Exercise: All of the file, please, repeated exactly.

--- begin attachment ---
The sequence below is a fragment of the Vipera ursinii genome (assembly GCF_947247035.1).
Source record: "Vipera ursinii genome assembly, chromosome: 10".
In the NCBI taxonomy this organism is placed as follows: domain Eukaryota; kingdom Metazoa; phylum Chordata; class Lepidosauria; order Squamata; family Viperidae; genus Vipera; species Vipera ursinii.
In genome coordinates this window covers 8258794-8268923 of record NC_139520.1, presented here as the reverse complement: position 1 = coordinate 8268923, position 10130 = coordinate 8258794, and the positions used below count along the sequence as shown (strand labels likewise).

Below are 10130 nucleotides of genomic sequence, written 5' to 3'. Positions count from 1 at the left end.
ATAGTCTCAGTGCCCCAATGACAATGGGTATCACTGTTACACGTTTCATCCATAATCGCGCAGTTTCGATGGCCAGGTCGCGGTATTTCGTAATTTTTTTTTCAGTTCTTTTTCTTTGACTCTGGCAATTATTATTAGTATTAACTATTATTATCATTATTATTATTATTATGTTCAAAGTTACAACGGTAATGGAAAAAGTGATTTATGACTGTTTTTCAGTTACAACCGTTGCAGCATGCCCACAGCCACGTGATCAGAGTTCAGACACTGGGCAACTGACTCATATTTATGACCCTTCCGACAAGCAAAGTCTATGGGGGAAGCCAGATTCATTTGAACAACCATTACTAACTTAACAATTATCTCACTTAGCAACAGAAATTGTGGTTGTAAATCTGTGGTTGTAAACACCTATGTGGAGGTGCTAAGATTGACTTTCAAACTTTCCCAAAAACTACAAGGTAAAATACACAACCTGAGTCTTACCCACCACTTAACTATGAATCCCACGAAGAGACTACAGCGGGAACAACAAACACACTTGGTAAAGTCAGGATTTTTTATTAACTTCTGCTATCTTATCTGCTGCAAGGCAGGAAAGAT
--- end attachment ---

The sequence below is a fragment of the Vipera ursinii genome (assembly GCF_947247035.1).
Source record: "Vipera ursinii genome assembly, chromosome: 10".
In the NCBI taxonomy this organism is placed as follows: domain Eukaryota; kingdom Metazoa; phylum Chordata; class Lepidosauria; order Squamata; family Viperidae; genus Vipera; species Vipera ursinii.
In genome coordinates this window covers 8258794-8268923 of record NC_139520.1, presented here as the reverse complement: position 1 = coordinate 8268923, position 10130 = coordinate 8258794, and the positions used below count along the sequence as shown (strand labels likewise).

Below are 10130 nucleotides of genomic sequence, written 5' to 3'. Positions count from 1 at the left end.
ATAGTCTCAGTGCCCCAATGACAATGGGTATCACTGTTACACGTTTCATCCATAATCGCGCAGTTTCGATGGCCAGGTCGCGGTATTTCGTAATTTTTTTTTCAGTTCTTTTTCTTTGACTCTGGCAATTATTATTAGTATTAACTATTATTATCATTATTATTATTATTATGTTCAAAGTTACAACGGTAATGGAAAAAGTGATTTATGACTGTTTTTCAGTTACAACCGTTGCAGCATGCCCACAGCCACGTGATCAGAGTTCAGACACTGGGCAACTGACTCATATTTATGACCCTTCCGACAAGCAAAGTCTATGGGGGAAGCCAGATTCATTTGAACAACCATTACTAACTTAACAATTATCTCACTTAGCAACAGAAATTGTGGTTGTAAATCTGTGGTTGTAAACACCTATGTGGAGGTGCTAAGATTGACTTTCAAACTTTCCCAAAAACTACAAGGTAAAATACACAACCTGAGTCTTACCCACCACTTAACTATGAATCCCACGAAGAGACTACAGCGGGAACAACAAACACACTTGGTAAAGTCAGGATTTTTTATTAACTTCTGCTATCTTATCTGCTGCAAGGCAGGAAAGAT